Primary Sector Climate Change Commitment welcomed by MIA

John Loughlin
John Loughlin.

The Meat Industry Association (MIA) today welcomed the Primary Sector Climate Change Commitment.

John Loughlin, MIA chairman, says uniting the entire primary sector to support the Climate Change Commitment represents a significant achievement.

“This has taken a lot of hard work and compromise by the different industries which make up a very diverse sector. It shows that meat processors and exporters, alongside the rest of the primary sector, are committed to achieving the goal of “zero carbon” in support of the Paris Agreement goals.

“We want to engage with the Government on climate change in a way that is constructive and aimed at delivering practical emissions reductions on-farm.  We want to show the New Zealand public that the primary sector is taking the initiative on climate change and looking to make reductions in greenhouse gas emissions.”

The Government is currently considering options for achieving emissions reductions from the primary sector.

It is agreed by all parties that the only way this can be done is through the engagement of the people responsible for agricultural emissions – the farmers and growers.

This means creating a system where the farmers and growers have ownership of the system and accountability for achieving reductions. The alternative – an emissions tax on processors based on the Emissions Trading Scheme – will do nothing to reduce on-farm emissions.

Part of the Primary Sector’s Commitment will mean that farmers will pay for their emissions where those emissions are contributing to increased global warming and where the price is set in a way where farmers are properly incentivised to innovate, adopt new technologies and to retire low production farm areas into carbon sequestering activities. It is the things that are done on individual farms that will make a difference.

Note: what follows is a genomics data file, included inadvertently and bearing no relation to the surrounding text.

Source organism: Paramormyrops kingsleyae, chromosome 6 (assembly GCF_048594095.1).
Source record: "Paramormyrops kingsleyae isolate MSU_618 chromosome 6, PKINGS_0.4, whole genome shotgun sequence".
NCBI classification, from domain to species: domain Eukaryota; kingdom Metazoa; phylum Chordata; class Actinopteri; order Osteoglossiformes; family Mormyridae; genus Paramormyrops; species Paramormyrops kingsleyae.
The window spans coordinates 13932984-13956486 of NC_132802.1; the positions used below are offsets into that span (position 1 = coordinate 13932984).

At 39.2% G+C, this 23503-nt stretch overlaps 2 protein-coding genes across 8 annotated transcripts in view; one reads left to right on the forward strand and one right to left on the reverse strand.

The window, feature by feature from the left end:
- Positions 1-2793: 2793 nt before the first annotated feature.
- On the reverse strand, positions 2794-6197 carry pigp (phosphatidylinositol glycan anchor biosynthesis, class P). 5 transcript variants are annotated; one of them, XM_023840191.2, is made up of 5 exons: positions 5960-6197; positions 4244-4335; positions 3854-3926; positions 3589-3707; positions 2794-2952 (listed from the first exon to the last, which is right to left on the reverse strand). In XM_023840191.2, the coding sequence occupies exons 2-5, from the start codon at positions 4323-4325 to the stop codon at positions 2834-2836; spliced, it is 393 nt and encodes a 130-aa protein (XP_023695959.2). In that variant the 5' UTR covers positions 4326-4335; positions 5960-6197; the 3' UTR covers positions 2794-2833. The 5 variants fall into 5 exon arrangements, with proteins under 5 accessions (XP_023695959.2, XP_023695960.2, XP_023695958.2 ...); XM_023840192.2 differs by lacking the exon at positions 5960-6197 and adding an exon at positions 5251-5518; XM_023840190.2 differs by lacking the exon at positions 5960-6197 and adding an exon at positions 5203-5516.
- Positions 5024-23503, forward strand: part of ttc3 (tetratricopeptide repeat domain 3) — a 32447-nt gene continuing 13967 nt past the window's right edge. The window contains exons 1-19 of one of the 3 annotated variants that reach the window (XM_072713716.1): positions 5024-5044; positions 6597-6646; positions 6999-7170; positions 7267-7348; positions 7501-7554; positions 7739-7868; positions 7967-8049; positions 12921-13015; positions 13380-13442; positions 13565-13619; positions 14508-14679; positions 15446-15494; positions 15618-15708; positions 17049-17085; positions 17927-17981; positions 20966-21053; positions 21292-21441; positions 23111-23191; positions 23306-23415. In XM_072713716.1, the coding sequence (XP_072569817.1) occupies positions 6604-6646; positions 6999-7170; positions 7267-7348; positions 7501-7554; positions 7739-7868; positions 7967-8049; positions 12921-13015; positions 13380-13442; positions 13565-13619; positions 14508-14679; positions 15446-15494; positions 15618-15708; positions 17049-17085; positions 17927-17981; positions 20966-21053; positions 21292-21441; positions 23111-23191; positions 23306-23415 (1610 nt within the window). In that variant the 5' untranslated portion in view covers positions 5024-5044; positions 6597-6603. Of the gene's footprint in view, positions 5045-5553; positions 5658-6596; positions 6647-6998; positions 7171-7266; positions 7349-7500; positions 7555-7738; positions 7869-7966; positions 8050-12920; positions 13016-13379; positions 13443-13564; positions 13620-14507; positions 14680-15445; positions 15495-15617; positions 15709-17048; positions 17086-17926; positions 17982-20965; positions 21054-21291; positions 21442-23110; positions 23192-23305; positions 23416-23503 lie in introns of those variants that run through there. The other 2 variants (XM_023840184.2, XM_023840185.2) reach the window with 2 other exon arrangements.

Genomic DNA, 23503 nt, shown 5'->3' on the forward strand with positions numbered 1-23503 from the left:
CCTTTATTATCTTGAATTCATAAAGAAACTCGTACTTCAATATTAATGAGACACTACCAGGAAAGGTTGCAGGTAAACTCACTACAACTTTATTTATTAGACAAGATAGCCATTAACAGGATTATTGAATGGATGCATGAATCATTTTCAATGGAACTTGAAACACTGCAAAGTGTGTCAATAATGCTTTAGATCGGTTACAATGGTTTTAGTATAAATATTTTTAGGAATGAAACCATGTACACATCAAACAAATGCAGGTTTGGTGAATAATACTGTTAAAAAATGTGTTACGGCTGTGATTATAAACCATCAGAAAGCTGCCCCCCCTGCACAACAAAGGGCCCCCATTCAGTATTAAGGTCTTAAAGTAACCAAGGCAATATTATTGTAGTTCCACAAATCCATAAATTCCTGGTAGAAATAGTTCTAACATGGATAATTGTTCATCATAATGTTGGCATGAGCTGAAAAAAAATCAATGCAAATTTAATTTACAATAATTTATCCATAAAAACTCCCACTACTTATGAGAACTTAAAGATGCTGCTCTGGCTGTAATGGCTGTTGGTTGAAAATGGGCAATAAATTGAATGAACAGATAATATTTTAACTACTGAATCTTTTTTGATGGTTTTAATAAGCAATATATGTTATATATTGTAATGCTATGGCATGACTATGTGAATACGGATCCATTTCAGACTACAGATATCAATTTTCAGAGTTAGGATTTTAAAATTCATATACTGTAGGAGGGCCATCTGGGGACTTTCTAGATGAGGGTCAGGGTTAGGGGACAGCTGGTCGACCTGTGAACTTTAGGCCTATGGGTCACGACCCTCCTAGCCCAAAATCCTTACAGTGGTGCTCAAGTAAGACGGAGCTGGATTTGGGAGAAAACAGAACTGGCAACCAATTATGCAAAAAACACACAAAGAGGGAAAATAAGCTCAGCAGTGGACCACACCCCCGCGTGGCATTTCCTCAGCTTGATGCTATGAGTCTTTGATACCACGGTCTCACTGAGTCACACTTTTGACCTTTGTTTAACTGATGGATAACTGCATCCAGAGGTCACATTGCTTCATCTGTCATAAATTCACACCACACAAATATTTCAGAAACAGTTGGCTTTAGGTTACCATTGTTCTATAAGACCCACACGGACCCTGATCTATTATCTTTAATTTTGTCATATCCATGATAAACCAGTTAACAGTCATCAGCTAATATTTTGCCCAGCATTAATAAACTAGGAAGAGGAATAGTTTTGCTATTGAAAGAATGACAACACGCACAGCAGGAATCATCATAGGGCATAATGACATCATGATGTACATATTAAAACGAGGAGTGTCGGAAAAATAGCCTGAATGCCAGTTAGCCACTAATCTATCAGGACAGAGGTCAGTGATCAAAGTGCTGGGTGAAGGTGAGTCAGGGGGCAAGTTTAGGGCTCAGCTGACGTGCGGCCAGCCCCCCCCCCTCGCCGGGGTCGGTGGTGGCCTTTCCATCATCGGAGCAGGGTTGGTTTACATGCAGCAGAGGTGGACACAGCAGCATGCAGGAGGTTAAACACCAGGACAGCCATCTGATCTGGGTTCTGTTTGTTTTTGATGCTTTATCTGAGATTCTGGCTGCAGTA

“The sector is not looking for a free ride or a free allocation,” says Loughlin. “The primary sector has a strong track record in responding to incentives where opportunities are manageable at farm level.

“What we want is sensible emissions pricing that delivers effective emissions reductions without making the sector unviable. That’s because our sector is critical to the prosperity and wealth of the country’s economy, the second largest goods exporter and New Zealand’s largest manufacturing industry.

“The industry directly employs some 25,000 people, mainly in regional New Zealand, supporting the livelihoods of families and rural communities.”

The primary sector is united in a programme of action over the next five years to drive change across nine workstreams and is committed to funding a range of initiatives, he says.

More than $25 million has already been allocated for investment in actions to reduce emissions and adapt to climate change and the sector is willing to do more if further investment is needed for the uptake of improved farm management and new technologies.

“This is a major initiative by the primary sector developed in good faith. We hope the Government embraces this proposal. It is also important that the rest of New Zealand steps up and does its part as climate change is not just a primary sector issue, it is an issue for all New Zealanders.”

Be the first to comment

Leave a Reply

This site uses Akismet to reduce spam. Learn how your comment data is processed.